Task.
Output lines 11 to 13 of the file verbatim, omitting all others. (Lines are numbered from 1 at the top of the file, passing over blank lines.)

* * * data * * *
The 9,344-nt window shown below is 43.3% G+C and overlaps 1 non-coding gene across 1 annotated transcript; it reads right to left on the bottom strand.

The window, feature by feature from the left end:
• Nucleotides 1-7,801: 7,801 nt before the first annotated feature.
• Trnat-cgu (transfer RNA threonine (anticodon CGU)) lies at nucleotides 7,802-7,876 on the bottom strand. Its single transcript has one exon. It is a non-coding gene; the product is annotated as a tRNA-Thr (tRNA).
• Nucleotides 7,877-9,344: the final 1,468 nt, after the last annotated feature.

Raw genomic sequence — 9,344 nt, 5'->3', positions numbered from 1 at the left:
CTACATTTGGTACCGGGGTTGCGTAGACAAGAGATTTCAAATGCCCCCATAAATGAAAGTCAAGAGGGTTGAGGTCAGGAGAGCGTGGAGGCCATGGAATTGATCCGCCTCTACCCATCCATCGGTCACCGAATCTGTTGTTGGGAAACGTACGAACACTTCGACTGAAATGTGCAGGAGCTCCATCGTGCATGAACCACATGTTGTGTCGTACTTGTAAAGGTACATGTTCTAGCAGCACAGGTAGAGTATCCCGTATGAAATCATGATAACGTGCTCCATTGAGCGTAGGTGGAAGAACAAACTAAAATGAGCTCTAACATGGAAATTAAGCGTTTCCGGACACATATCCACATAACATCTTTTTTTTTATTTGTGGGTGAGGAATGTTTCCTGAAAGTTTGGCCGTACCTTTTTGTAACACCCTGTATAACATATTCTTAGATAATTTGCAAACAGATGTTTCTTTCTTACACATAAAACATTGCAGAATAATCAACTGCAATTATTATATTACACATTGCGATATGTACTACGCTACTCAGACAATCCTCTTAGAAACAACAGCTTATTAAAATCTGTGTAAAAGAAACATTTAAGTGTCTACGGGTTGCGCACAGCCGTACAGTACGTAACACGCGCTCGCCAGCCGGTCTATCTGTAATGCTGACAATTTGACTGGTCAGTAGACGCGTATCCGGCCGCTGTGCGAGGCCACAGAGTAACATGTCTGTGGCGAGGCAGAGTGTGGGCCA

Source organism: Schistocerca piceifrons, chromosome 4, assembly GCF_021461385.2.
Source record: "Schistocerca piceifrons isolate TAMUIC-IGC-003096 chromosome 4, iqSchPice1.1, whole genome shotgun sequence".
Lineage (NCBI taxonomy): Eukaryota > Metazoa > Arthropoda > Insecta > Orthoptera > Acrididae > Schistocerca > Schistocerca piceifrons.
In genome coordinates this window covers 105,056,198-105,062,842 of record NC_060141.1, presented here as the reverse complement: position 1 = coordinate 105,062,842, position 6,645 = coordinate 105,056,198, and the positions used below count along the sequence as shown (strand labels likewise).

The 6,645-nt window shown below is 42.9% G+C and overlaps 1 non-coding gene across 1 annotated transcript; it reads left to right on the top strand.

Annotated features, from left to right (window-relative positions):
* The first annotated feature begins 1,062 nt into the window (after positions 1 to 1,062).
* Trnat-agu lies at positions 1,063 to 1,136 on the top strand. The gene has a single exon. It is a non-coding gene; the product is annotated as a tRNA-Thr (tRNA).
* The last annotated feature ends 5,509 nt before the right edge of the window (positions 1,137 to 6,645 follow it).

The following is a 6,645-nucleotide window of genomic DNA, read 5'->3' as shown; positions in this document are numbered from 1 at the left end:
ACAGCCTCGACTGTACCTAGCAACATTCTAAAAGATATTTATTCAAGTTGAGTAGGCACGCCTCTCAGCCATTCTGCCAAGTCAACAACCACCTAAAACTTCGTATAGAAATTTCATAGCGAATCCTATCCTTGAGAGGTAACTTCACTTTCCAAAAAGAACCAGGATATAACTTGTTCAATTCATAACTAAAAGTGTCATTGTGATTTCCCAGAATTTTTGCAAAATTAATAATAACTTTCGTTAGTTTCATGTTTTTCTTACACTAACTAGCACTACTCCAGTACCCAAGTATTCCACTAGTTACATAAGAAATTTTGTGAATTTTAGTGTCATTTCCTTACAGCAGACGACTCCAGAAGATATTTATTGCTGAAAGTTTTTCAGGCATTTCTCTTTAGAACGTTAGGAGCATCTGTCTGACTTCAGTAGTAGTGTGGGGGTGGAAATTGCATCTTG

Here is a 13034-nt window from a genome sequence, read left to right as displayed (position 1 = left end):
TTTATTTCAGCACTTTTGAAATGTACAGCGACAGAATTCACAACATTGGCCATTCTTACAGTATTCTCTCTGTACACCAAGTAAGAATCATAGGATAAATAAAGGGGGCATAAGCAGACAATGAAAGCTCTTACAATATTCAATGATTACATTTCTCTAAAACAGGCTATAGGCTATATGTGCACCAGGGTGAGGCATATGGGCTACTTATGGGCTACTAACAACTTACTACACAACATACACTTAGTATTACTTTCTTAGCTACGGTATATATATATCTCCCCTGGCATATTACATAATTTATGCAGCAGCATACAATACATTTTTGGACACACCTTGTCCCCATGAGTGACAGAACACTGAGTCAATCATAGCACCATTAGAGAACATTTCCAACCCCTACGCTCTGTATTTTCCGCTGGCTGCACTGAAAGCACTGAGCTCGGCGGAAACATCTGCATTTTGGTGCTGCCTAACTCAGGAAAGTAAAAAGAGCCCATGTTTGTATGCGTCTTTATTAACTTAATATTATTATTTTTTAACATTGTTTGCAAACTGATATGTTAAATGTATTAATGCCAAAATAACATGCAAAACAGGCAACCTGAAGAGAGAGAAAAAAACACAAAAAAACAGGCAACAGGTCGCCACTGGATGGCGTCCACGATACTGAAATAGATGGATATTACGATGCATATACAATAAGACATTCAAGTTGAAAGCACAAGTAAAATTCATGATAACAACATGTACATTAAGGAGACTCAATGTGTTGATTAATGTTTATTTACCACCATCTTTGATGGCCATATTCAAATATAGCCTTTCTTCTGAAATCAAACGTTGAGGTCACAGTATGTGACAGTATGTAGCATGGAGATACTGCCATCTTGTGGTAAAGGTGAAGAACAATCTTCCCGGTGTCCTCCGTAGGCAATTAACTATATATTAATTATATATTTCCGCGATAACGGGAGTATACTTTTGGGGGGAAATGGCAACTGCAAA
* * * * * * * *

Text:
In genome coordinates this window covers 105,056,198-105,062,842 of record NC_060141.1, presented here as the reverse complement: position 1 = coordinate 105,062,842, position 6,645 = coordinate 105,056,198, and the positions used below count along the sequence as shown (strand labels likewise).

The 6,645-nt window shown below is 42.9% G+C and overlaps 1 non-coding gene across 1 annotated transcript; it reads left to right on the top strand.

Annotated features, from left to right (window-relative positions):